The type of antibiotic resistance that is considered a major disseminating threat is, however, acquired. This means that is a property that develops in a bacterial cell that was once susceptible to a given antibiotic. This process may occur due to point (or gene) mutations or, more frequently, through horizontal gene transfer (HGT). HGT is a major driver of bacterial evolution and consists in the transfer of genetic material from a donor to a recipient cell, in general, it requires that both share the same space, but not necessarily the same species. HGT can occur by transformation, consisting on the uptake of naked DNA (on plasmids or as linear DNA), for example, released by dead cells; transduction, mediated by bacteriophages (the virus of bacteria); or conjugation, involving cell-to-cell contact through a pilus. In general, HGT processes are potentiated by genetic elements that facilitate the mobilization and integration of exogenous DNA, either between cells or between chromosomal DNA, and extrachromosomal genetic elements and vice versa. Examples of these genetic elements are plasmids, transposons, and integrons, in which many of the known antibiotic resistance genes are inserted.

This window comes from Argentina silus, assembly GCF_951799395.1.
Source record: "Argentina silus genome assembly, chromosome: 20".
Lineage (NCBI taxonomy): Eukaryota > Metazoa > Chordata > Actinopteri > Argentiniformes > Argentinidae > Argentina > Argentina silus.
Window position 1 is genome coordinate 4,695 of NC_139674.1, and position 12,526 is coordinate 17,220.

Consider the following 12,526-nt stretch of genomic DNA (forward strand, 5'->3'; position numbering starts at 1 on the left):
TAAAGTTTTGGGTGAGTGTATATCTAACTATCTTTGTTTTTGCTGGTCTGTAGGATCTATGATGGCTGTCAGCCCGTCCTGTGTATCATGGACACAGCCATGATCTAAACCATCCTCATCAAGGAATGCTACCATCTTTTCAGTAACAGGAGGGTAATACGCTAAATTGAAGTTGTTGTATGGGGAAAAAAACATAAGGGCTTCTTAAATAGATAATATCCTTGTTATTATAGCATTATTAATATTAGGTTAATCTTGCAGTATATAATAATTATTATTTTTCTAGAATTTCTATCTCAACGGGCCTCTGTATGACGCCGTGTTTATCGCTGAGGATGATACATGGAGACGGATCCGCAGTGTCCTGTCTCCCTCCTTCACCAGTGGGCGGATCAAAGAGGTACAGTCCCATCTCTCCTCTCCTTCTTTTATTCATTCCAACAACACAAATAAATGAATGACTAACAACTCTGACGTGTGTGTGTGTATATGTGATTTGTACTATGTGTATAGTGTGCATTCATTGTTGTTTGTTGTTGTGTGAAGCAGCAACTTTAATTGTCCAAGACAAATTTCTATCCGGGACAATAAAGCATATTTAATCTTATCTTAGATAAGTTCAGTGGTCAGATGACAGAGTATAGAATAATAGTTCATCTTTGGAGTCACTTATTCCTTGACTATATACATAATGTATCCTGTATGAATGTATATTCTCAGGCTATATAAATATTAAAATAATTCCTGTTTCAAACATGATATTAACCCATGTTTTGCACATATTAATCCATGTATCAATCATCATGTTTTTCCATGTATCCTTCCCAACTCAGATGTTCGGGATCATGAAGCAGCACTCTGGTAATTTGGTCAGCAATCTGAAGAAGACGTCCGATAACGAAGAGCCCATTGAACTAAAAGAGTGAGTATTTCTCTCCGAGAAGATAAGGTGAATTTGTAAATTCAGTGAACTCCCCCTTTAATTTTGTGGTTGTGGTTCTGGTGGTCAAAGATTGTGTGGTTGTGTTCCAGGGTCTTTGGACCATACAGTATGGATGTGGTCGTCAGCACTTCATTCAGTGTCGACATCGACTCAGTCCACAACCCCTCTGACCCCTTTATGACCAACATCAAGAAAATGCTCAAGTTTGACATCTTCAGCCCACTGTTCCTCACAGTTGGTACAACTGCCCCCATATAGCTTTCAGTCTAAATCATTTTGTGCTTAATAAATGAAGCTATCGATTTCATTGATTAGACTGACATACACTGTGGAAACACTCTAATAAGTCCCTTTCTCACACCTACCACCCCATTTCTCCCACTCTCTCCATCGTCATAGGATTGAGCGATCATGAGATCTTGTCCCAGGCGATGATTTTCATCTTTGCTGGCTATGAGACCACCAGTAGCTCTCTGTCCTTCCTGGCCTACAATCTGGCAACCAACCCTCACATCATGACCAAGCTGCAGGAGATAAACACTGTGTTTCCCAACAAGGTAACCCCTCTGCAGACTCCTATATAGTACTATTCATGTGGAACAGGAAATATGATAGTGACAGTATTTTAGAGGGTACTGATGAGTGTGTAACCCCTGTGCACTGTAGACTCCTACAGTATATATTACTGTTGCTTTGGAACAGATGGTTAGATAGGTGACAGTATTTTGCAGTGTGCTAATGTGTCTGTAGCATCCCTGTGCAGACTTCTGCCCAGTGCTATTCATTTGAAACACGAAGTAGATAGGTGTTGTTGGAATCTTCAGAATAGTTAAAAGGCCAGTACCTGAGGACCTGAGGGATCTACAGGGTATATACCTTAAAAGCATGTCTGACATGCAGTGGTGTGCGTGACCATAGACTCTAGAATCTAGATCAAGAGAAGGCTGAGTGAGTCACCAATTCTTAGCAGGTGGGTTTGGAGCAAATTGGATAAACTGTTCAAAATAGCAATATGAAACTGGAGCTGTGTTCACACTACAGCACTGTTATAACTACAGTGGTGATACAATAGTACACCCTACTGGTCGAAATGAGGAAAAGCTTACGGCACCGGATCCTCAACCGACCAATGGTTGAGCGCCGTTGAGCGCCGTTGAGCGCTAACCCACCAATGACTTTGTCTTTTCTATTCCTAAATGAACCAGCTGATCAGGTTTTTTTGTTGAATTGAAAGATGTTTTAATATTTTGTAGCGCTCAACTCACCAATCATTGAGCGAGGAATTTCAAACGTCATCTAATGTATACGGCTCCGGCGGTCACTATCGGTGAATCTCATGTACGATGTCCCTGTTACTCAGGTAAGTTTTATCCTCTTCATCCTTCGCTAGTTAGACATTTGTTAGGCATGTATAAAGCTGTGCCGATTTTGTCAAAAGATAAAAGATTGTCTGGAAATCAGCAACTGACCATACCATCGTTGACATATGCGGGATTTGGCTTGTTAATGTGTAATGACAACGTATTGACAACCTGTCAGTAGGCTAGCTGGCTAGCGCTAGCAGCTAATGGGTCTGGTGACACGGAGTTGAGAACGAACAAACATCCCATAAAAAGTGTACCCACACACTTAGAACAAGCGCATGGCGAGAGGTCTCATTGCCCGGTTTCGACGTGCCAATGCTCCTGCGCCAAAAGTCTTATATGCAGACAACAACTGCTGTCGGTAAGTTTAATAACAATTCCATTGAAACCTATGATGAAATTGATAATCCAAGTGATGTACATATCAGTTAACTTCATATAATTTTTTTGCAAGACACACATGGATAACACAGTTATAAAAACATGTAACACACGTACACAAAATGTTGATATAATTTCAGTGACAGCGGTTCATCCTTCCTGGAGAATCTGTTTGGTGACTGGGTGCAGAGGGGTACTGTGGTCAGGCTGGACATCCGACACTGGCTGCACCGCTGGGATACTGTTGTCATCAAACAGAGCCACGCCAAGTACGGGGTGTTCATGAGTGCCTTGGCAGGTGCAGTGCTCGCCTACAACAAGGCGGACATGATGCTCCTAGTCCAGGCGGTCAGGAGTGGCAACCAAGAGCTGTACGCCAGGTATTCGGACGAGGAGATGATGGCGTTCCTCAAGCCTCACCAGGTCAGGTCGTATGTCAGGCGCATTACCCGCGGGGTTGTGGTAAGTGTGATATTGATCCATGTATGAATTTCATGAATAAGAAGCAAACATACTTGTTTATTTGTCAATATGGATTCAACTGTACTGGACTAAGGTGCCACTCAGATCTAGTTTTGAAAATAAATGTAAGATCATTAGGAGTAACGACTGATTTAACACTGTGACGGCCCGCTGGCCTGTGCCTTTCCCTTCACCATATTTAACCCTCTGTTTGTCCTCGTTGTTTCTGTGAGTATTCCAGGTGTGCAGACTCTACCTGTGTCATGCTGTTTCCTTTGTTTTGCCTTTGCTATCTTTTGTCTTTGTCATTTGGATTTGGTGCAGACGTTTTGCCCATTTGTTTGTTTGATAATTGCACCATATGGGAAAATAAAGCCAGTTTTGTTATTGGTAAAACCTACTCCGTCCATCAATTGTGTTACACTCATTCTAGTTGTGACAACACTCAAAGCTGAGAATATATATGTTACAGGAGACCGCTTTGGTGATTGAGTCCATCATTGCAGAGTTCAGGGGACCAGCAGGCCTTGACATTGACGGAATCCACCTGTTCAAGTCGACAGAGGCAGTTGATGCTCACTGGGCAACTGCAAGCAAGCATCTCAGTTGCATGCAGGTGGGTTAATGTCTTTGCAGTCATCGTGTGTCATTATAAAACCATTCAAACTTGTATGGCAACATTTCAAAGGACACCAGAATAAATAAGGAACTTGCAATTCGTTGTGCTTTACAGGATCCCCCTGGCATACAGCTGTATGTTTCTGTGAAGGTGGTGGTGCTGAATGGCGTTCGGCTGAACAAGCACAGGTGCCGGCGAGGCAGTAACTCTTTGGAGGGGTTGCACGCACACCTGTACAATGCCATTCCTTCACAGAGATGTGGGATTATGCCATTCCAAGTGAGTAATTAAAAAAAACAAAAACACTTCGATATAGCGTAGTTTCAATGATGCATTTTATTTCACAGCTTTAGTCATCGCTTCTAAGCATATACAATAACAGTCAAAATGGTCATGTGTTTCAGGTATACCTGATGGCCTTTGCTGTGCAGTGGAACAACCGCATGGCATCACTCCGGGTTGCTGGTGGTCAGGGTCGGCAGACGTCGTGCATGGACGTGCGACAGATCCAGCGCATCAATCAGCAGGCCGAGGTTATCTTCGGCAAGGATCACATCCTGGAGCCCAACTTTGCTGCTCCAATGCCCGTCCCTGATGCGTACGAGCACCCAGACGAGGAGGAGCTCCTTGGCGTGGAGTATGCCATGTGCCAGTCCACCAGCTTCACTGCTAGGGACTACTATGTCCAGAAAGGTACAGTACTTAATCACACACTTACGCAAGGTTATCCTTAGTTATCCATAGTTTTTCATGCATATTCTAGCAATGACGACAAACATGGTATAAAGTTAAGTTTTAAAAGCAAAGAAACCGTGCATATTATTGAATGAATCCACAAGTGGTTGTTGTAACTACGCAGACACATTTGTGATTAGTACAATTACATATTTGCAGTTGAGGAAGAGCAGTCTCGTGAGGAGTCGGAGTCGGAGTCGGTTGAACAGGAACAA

Mechanisms of antibiotic resistance

The mechanisms of antibiotic resistance comprise i) modifications of the antibiotic, ii) prevention of antibiotic action (by decreasing penetration or actively extruding the antimicrobial compound), and iii) changes and/or bypass of target sites. 

More information

More detail about these mechanisms is available in several publications, as for example:

 ◳ Yelin and Kishony (jpg) → (originál)Yalin and Kishony 2018

How antibiotic resistance does spread?

Human activities lead to the continuous discharge of antibiotic-resistant bacteria and genes to the environment, which accumulates and spread over different environmental compartments. Although the natural antibiotic resistome (collection of antibiotic resistance genes naturally occurring in the environment) was the origin of the antibiotic-resistance genes that are currently of major concern at the clinical level, it is the contaminant resistome (collection of antibiotic resistance genes resulting from human activities) that represents the major risk of transmission to humans.